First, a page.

Clinician Profile – Dr Renee Cremen, Rural Doctor of the Year for 2018

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Surrounded by cane fields, Babinda is a small sugar town located on the Bruce Highway around 60 kilometres south of Cairns. Up until now its claim to fame has been as the wettest town in Australia (with an astonishing 4.3m of rain per year). Now it can proudly say that one of its own has been awarded with the prestigious title of “Rural Doctor of the Year Award” for 2018.

Dr Cremen pictured centre, holding flowers

Dr Renee Cremen was awarded the Rural Doctors Association of Australia's honour in recognition of her exceptional commitment to her community and her inspiring approach to teaching the next generation of doctors. The award was presented at the recent Rural Medicine Australia 2018, the joint annual conference of the Australian College of Rural and Remote Medicine (ACRRM) and RDAA, held in Darwin. 

Hailing from Cairns, Dr Cremen is a rural generalist doctor in her community, and is also medical superintendent at Babinda Multipurpose Health Service and Yarrabah Emergency Service, responsible for emergency and general wards, aged care, a general practice clinic, as well as administrative tasks involved in managing both Babinda and Yarrabah. Dr Cremen is Adjunct Associate Professor JCU College of Medicine & Dentistry, an ACRRM Fellow with a population health AST, has rural generalist medicine training, certificates in clinical supervision and Emergency Medicine, and is also a GP trainee supervisor. Dr Cremen is married with three young children.

CKN spoke with Dr Cremen about being Rural Doctor of the Year, and her work in Far North Queensland.


I’m a born and bred Cairns girl who was interested in rural medicine from a young age but also brought up in a very educationally-oriented family of school principals. I am heavily involved in mentoring JCU medical students and John Flynn students on rural placement. I was actually nominated for the Rural Doctor of the Year award by one of my previous JCU medical Students – for dedication of the community and to the ongoing education of medical students on rural placement.

It was such a wonderful way to say thanks and give recognition for what I do on a daily basis. I certainly felt like this award was not deserved, but I guess it means I’m doing my job right, and that there will hopefully be other junior doctors who will want to be rural doctors because of what I was able to teach them, or by just seeing why I love doing what I do.

I’m probably more aware than ever of the impact that we mentors and supervisors have on our students. When I stopped and reflected on my own experiences as a student, I have some wonderful people who were special to me as well.

My interest in rural medicine was nurtured by the Qld Rural Generalist pathway of which I was a pre-vocational trainee from a scholarship placement at university. I studied at JCU and completed my internship and residential year at Cairns Hospital before coming to Babinda. This was to complete a rural general medicine year before starting my Advanced Skills training as part of my Fellowship with ACRRM. I never left Babinda, and changed my AST to population health!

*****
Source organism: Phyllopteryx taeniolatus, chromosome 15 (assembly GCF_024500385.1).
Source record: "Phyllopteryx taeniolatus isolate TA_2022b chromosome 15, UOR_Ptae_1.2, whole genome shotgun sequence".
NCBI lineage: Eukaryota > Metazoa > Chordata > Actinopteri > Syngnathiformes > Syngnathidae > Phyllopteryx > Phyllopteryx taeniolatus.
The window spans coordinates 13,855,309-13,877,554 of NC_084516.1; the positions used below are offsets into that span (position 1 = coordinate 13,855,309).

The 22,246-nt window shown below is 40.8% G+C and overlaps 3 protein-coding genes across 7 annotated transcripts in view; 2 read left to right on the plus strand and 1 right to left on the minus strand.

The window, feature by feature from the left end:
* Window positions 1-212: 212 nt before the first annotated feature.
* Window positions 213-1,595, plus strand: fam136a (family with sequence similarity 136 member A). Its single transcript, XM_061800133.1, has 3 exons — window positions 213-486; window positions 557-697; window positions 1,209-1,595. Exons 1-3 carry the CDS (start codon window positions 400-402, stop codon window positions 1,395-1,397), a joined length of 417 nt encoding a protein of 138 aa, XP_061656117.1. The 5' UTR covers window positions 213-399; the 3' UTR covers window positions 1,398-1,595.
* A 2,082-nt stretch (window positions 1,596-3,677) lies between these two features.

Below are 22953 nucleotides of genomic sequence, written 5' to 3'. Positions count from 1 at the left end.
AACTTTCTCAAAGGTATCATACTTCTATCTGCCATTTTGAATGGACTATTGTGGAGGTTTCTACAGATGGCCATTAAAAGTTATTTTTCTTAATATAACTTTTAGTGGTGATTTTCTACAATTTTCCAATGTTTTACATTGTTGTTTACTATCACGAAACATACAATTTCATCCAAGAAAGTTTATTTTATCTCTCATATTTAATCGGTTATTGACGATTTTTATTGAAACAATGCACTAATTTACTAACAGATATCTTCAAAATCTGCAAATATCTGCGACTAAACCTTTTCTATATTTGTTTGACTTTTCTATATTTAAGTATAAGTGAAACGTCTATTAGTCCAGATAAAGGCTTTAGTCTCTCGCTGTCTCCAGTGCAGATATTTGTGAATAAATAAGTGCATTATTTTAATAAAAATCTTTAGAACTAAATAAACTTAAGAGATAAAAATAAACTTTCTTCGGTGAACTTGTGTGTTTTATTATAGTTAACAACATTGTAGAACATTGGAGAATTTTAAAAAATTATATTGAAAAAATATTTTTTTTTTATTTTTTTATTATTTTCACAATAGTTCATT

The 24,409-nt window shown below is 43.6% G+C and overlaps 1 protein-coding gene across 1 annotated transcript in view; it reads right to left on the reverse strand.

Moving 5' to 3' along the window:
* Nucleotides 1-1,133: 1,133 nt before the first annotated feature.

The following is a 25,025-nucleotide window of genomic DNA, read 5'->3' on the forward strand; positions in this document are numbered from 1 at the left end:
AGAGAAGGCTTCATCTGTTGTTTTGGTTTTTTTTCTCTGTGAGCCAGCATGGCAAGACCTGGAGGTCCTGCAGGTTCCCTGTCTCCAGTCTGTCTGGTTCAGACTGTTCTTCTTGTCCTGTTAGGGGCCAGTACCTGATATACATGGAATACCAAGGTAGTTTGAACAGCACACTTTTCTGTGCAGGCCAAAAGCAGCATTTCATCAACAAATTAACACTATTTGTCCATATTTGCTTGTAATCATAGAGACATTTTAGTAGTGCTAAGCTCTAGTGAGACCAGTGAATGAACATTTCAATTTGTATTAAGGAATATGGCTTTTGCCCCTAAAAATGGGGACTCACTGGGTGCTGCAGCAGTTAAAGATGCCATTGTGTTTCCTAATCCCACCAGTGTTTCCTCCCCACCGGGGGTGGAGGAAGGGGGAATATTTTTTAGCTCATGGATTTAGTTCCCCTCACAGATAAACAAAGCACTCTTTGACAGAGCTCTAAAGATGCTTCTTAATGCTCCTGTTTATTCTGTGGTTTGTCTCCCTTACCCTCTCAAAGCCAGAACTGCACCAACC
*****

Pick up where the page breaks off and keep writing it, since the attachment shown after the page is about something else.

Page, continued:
Babinda had a workforce shortage at the time that I arrived and the difference that a stable workforce has on the health of a population became very evident. I felt that I was achieving and improving healthcare and that gave me enjoyment in my work, along with the range of medicine that I see all ages and all presentations from our Emergency Department through to our aged care facility and clinic.


"We create relationships with our patients...it’s important to treat our patients like they are your family"


Living and working in rural areas presents a range of issues not encountered in city hospitals. The distance to tertiary care and definitive management of serious medical conditions is a challenge. Access to new resources can also be an issue, and attending training can be hard due to distance and staffing ratios. It’s not always easy to get out at short notice to these events as it means the facility will run short on doctors. Occupational hazards are also unique to rural and remote areas – being a farming region, there are hazards that metro areas do not manage. 

But you know what, these people love living and working where they are and they are so appreciative of the care that they receive here. I can honestly say that my team attempt to give the best evidence based care and tailored treatment to their conditions. And we do it on a personal level a bit better due to our smaller size. We create relationships with our patients and we know them well. It’s important to treat our patients like they are your family and give them the same treatment you would expect your family member to receive from a doctor. They often present at their worst moment and what we do, how we act, and how make them feel as a patient, is so critical in their journey.

I think it’s important for our urban/regional colleagues to have an idea about what it’s like for us to work in our department, especially when someone is really unwell and you are calling for support. CKN and our telehealth equipment have certainly made access to electronic resources and face to face time with subspecialists much easier! I’m on CKN multiple times per day! With 3 children, 1:3 on call, and constantly evolving medicine with better ways to do things…I can’t remember everything!